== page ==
Imagine you’re in line at a restaurant buffet, and you see an employee drop a piece of meat. They pick it up from the floor, brush off the dirt, and plop it into the serving platter. Obviously you’re not going to eat it. Are you going to carefully choose a different piece of meat? Or, having seen their standard of hygiene, are you going to leave that restaurant and never come back? You wouldn’t put that food into your mouth; and you just saw a mainstream news source do the metaphorical equivalent of serving meat that had been dropped on the floor. Don’t put these facts into your mind.

Even When A Number Is Right, It’s WrongSeven-layer cake? I thought you said seven layer cakes!Mixing up “million” with “billion” isn’t even the worst part about that Covid statistic. It’s a big error, but it’s a one-off. The deeper problem is the phrase “most likely an undercount”. It is not likely an undercount, it is certainly a small fraction of the true value. The statistics the Times is citing – the statistics everyone always cites – are based on officially reported cases. If someone takes a home test instead of a lab PCR test, or if they never bother to get tested at all, or if they live in a part of the world where lab tests are unavailable, or if they have a mild case and don’t even know they’re sick – none of those infections are counted.

I couldn’t easily find an up-to-date estimate of total worldwide infections, but this article from way back in October 2020 cites a World Health Organization estimate of around 760 million. At the time, the number of reported cases was only 35 million. Or the CDC estimates that through September 2021 – i.e. before Omicron – 146 million Americans were infected. By now, well over half of the country must have had the virus. I imagine the same applies in most of the world, China (though this may be about to change) being the one large exception. “Half a billion” is completely disconnected from the actual infection count.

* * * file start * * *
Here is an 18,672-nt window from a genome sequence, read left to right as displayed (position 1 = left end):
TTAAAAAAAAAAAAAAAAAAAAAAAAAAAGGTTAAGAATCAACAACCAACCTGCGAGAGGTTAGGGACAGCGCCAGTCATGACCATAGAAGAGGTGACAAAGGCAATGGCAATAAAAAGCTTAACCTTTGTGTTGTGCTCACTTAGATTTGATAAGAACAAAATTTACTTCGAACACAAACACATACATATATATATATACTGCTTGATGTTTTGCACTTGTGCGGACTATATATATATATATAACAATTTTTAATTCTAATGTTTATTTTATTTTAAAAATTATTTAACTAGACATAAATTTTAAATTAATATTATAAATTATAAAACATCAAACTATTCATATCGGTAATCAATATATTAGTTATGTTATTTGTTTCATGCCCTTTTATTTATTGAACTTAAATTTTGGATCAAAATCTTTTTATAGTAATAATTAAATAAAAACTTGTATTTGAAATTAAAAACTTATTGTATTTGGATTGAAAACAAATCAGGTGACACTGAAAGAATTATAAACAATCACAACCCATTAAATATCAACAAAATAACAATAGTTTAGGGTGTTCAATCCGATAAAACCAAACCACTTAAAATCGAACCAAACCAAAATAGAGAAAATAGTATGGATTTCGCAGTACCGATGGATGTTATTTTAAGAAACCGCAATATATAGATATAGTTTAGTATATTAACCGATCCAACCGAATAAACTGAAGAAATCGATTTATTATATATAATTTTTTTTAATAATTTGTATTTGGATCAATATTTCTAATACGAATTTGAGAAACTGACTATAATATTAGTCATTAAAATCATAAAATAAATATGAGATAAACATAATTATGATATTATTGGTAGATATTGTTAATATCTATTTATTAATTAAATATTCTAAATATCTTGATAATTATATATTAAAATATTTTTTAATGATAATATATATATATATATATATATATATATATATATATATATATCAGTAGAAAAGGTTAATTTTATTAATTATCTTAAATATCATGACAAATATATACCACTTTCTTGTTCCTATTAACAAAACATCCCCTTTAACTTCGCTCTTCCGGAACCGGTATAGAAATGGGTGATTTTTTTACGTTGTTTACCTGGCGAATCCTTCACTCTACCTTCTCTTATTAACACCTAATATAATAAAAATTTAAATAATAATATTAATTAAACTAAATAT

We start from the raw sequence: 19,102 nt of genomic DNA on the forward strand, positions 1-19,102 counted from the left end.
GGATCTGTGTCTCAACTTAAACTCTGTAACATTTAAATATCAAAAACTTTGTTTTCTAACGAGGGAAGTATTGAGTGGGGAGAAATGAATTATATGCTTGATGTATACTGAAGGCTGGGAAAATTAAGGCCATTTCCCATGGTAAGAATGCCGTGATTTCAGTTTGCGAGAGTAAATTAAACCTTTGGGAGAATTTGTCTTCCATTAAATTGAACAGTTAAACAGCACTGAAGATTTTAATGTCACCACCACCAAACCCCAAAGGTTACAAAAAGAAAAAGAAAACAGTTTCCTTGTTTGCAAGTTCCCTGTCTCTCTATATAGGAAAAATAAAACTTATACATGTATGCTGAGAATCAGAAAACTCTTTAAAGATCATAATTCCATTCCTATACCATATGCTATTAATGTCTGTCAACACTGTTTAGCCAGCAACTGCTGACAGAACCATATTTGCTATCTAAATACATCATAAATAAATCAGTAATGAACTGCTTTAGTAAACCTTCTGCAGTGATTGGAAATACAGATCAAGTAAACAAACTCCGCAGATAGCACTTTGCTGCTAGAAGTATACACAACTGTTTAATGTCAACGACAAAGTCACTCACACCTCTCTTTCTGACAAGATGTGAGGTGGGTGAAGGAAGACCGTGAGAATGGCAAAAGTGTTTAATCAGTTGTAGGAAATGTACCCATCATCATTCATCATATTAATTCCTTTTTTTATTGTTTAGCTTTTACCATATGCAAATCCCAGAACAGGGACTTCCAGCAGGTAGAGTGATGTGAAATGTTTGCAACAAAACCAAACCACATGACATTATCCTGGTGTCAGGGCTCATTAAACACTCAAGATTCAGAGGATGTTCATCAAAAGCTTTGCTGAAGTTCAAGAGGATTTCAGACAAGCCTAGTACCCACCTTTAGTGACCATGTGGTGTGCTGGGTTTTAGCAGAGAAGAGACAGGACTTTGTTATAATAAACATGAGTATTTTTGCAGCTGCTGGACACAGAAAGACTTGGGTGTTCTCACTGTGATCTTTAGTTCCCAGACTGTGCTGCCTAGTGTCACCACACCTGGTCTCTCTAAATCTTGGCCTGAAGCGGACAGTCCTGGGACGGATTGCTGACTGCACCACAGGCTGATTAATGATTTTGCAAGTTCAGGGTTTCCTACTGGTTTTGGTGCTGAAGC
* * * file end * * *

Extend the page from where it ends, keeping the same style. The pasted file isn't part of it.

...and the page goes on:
At least the Times specified “known” cases. Often, that distinction isn’t even mentioned. But anyone reading the headline is going to gloss over the word “known”. They’re liable to mentally compare half a billion cases with the world population of around 8 billion, and conclude that roughly one person in 16 has had Covid – when the truth is more like in two.